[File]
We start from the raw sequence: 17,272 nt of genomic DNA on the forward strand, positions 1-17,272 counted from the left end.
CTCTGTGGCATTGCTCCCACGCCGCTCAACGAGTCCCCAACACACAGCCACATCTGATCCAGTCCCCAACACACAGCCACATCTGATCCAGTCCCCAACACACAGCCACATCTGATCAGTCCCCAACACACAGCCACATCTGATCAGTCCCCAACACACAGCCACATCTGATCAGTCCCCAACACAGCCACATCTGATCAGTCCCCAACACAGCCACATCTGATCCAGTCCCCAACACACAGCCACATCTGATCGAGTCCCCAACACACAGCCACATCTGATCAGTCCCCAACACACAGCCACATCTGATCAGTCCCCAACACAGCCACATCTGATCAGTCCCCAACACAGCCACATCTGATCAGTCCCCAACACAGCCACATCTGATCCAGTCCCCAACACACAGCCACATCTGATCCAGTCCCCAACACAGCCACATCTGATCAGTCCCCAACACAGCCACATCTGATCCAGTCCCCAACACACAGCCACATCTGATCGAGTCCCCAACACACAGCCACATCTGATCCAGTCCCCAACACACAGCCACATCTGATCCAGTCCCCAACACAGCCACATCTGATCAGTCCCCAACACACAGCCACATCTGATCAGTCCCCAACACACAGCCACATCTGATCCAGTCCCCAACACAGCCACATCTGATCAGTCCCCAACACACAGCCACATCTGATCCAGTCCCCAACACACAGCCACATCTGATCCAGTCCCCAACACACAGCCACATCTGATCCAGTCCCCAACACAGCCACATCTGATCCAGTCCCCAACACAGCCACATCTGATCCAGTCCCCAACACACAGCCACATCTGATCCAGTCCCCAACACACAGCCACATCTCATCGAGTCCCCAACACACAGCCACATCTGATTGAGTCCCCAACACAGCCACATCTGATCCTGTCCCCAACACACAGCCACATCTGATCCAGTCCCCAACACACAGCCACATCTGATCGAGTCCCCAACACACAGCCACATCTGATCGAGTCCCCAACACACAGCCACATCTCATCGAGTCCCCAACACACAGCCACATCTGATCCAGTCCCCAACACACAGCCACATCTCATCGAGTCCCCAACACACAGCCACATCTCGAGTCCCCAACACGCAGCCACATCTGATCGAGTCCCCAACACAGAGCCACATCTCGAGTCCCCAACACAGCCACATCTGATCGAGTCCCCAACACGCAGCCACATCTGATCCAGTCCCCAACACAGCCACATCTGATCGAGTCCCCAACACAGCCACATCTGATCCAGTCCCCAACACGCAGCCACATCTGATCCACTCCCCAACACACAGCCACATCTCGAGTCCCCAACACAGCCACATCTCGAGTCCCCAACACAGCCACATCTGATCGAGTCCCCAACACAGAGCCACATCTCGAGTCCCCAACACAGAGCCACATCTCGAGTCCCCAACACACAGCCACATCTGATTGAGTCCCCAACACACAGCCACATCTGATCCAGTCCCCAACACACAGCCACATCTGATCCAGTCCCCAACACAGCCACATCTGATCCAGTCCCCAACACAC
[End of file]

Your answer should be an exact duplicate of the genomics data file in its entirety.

We start from the raw sequence: 17,272 nt of genomic DNA on the forward strand, positions 1-17,272 counted from the left end.
CTCTGTGGCATTGCTCCCACGCCGCTCAACGAGTCCCCAACACACAGCCACATCTGATCCAGTCCCCAACACACAGCCACATCTGATCCAGTCCCCAACACACAGCCACATCTGATCAGTCCCCAACACACAGCCACATCTGATCAGTCCCCAACACACAGCCACATCTGATCAGTCCCCAACACAGCCACATCTGATCAGTCCCCAACACAGCCACATCTGATCCAGTCCCCAACACACAGCCACATCTGATCGAGTCCCCAACACACAGCCACATCTGATCAGTCCCCAACACACAGCCACATCTGATCAGTCCCCAACACAGCCACATCTGATCAGTCCCCAACACAGCCACATCTGATCAGTCCCCAACACAGCCACATCTGATCCAGTCCCCAACACACAGCCACATCTGATCCAGTCCCCAACACAGCCACATCTGATCAGTCCCCAACACAGCCACATCTGATCCAGTCCCCAACACACAGCCACATCTGATCGAGTCCCCAACACACAGCCACATCTGATCCAGTCCCCAACACACAGCCACATCTGATCCAGTCCCCAACACAGCCACATCTGATCAGTCCCCAACACACAGCCACATCTGATCAGTCCCCAACACACAGCCACATCTGATCCAGTCCCCAACACAGCCACATCTGATCAGTCCCCAACACACAGCCACATCTGATCCAGTCCCCAACACACAGCCACATCTGATCCAGTCCCCAACACACAGCCACATCTGATCCAGTCCCCAACACAGCCACATCTGATCCAGTCCCCAACACAGCCACATCTGATCCAGTCCCCAACACACAGCCACATCTGATCCAGTCCCCAACACACAGCCACATCTCATCGAGTCCCCAACACACAGCCACATCTGATTGAGTCCCCAACACAGCCACATCTGATCCTGTCCCCAACACACAGCCACATCTGATCCAGTCCCCAACACACAGCCACATCTGATCGAGTCCCCAACACACAGCCACATCTGATCGAGTCCCCAACACACAGCCACATCTCATCGAGTCCCCAACACACAGCCACATCTGATCCAGTCCCCAACACACAGCCACATCTCATCGAGTCCCCAACACACAGCCACATCTCGAGTCCCCAACACGCAGCCACATCTGATCGAGTCCCCAACACAGAGCCACATCTCGAGTCCCCAACACAGCCACATCTGATCGAGTCCCCAACACGCAGCCACATCTGATCCAGTCCCCAACACAGCCACATCTGATCGAGTCCCCAACACAGCCACATCTGATCCAGTCCCCAACACGCAGCCACATCTGATCCACTCCCCAACACACAGCCACATCTCGAGTCCCCAACACAGCCACATCTCGAGTCCCCAACACAGCCACATCTGATCGAGTCCCCAACACAGAGCCACATCTCGAGTCCCCAACACAGAGCCACATCTCGAGTCCCCAACACACAGCCACATCTGATTGAGTCCCCAACACACAGCCACATCTGATCCAGTCCCCAACACACAGCCACATCTGATCCAGTCCCCAACACAGCCACATCTGATCCAGTCCCCAACACAC